Daniela Vargas, an Argentine native who is a beneficiary of the Deferred Action for Childhood Arrivals program, or DACA, speaks at a March 1 news conference on the steps of the Jackson Police Department in Mississippi. Vargas spoke about her father and brother facing possible deportation. Immediately after the news conference, federal officers took her into custody because her DACA status has expired. She has reapplied, but the process can take months to complete. (CNS photo/Tereza Ma, Mississippi Catholic)
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JACKSON, Miss. (CNS) -- Pastors, attorneys, immigrants and immigrants' advocates gathered at City Hall in Jackson March 1 to express their concerns about recent immigration raids.
They also invited the community at large to attend a forum to discuss the contributions immigrants make to Mississippi and seek dialogue with law enforcement representatives.
Immediately after the news conference, one of the immigrants who spoke was detained by U.S. Immigration and Customs Enforcement agents.
Daniela Vargas is a 22-year-old Argentine native, but America is the only home she has ever known. She was covered under the Deferred Action for Childhood Arrivals program, known as DACA, but those applications have to be renewed every two years. She reapplied late because she had trouble getting together the money for the application, so her coverage had lapsed. The car in which she was riding was pulled over by federal agents as she left the news conference.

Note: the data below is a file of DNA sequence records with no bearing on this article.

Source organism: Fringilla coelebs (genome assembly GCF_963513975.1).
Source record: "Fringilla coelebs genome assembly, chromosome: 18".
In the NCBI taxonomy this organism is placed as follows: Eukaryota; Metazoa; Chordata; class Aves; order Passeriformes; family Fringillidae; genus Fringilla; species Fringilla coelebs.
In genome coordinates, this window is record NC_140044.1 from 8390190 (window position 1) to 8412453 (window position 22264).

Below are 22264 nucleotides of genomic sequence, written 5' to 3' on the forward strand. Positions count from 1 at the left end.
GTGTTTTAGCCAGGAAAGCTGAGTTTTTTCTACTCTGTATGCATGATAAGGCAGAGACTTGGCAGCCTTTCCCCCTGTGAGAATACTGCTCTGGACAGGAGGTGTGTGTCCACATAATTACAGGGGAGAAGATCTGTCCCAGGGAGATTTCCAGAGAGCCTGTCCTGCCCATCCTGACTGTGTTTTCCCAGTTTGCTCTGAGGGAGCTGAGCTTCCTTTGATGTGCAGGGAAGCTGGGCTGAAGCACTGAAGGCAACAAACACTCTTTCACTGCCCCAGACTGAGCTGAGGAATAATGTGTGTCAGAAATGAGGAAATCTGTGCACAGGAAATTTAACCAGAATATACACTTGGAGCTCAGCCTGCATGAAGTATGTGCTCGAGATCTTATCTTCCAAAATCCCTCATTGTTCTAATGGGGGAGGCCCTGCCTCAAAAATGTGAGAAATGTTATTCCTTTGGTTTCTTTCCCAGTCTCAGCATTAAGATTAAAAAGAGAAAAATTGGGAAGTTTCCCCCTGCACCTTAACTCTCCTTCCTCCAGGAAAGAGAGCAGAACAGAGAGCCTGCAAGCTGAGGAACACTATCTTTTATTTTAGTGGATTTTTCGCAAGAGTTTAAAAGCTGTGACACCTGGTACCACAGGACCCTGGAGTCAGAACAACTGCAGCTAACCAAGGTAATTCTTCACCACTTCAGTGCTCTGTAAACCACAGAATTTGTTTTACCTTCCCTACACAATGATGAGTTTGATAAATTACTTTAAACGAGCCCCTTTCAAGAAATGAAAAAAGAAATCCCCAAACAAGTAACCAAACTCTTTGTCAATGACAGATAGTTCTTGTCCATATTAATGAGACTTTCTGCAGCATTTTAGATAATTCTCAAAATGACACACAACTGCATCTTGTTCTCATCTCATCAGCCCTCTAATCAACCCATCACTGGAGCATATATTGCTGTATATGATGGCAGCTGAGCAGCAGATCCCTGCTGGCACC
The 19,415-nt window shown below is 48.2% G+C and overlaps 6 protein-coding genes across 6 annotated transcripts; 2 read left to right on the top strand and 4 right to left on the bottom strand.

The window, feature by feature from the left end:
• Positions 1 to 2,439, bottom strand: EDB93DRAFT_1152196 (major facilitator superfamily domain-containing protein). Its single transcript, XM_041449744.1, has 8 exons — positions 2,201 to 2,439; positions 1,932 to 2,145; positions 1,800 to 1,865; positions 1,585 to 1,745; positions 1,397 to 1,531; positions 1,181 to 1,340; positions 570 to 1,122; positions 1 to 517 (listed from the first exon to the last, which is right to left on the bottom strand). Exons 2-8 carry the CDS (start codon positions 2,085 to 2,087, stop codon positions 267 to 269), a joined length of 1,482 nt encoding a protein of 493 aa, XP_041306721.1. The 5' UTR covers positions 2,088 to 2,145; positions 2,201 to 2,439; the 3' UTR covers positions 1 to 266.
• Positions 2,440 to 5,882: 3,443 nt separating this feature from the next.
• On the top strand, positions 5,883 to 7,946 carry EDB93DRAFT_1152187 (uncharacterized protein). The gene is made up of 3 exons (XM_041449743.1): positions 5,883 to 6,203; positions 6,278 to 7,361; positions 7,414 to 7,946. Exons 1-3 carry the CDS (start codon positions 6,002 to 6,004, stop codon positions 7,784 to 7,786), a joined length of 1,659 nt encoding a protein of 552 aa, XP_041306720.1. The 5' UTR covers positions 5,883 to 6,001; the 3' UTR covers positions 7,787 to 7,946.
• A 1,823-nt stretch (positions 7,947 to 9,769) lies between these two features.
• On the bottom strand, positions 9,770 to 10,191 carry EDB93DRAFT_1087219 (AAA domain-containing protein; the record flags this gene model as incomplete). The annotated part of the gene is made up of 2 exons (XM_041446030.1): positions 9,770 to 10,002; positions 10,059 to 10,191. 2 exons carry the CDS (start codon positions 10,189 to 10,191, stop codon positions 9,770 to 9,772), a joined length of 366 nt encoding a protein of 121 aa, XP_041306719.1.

This was not her first run-in with ICE. Agents arrested her father and brother at her home earlier this year while she hid in a closet. ICE agents eventually raided the house and detained her for a short time, but released her when she indicated that she had applied for DACA. Her father and brother are awaiting deportation hearings.
"When I was7 years old, my parents sacrificed everything they had ever known to bring my brother and I into the country to establish a better lifestyle. Both my parents began working in poultry plants where most days the cold was unbearable," she said at the news conference.
"Knowing that they were making this sacrifice for us, I put in all my efforts into my education and my talents. I dream of being a university math professor, but now I am not so sure my dream will develop," Vargas added.
Nathan Elmore, a partner in the firm representing her, said Vargas' case is complicated, but he knows ICE has discretion in its cases and he hopes agents will exercise it.
Vargas, he pointed out, does not fall under the "priority deportations" outlined by the Trump administration. She has no criminal record, she is eligible for a DACA renewal and she was not committing a crime when she was picked up. He planned to request the agency reconsider the case while her renewal was processed.
ICE executed a series of raids in Mississippi Feb. 22, detaining 55 people, according to The Clarion-Ledger daily newspaper. The raids targeted Asian restaurants in Jackson, Flowood, Pearl and Meridian, and officials said they were the result of a yearlong investigation and not part of any new effort to round up unauthorized immigrants.